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Researchers harness engineered viruses to produce electrical energy

Researchers harness engineered viruses to produce electricity

Researchers from the US Department of Energy's Lawrence Berkeley National Laboratory have found a way to generate power using harmless viruses that convert mechanical energy into electricity.

The scientists tested their approach by creating a generator that produces enough current to operate a small liquid crystal display. It works by tapping a finger on a postage stamp sized electrode coated with specially engineered viruses. The viruses convert the force of the tap into an electric charge.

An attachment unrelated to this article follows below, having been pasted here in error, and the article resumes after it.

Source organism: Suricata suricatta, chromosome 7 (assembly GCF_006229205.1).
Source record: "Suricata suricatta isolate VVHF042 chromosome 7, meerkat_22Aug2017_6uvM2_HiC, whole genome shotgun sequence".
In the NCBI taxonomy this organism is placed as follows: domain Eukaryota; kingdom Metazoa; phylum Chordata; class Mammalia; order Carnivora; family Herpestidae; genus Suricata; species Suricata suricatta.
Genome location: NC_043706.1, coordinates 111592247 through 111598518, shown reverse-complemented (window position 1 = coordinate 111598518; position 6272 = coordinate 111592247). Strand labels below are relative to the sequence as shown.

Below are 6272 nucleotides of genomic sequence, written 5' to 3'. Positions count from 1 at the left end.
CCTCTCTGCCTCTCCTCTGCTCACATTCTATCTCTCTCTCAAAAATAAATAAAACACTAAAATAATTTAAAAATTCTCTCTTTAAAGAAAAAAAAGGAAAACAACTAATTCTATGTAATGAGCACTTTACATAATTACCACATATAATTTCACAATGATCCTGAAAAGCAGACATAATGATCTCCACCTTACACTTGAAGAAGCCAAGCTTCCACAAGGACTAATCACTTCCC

The generator is said to be the first to produce electricity by harnessing the piezoelectric properties of a biological material. Piezoelectricity is the accumulation of a charge in a solid in response to mechanical stress.

The researchers believe the milestone could lead to tiny devices that harvest electrical energy from the vibrations of everyday tasks such as shutting a door or climbing stairs.

It also points to a simpler way to make microelectronic devices. This is because the viruses arrange themselves into an orderly film that enables the generator to work.

"More research is needed, but our work is a promising first step toward the development of personal power generators, actuators for use in nano devices, and other devices based on viral electronics," said Seung-Wuk Lee, an associate professor of bioengineering at Berkley.

"We're now working on ways to improve on this proof of principle demonstration. Because the tools of biotechnology enable large scale production of genetically modified viruses, piezoelectric materials based on viruses could offer a simple route to novel microelectronics in the future."

Author
Laura Hopperton

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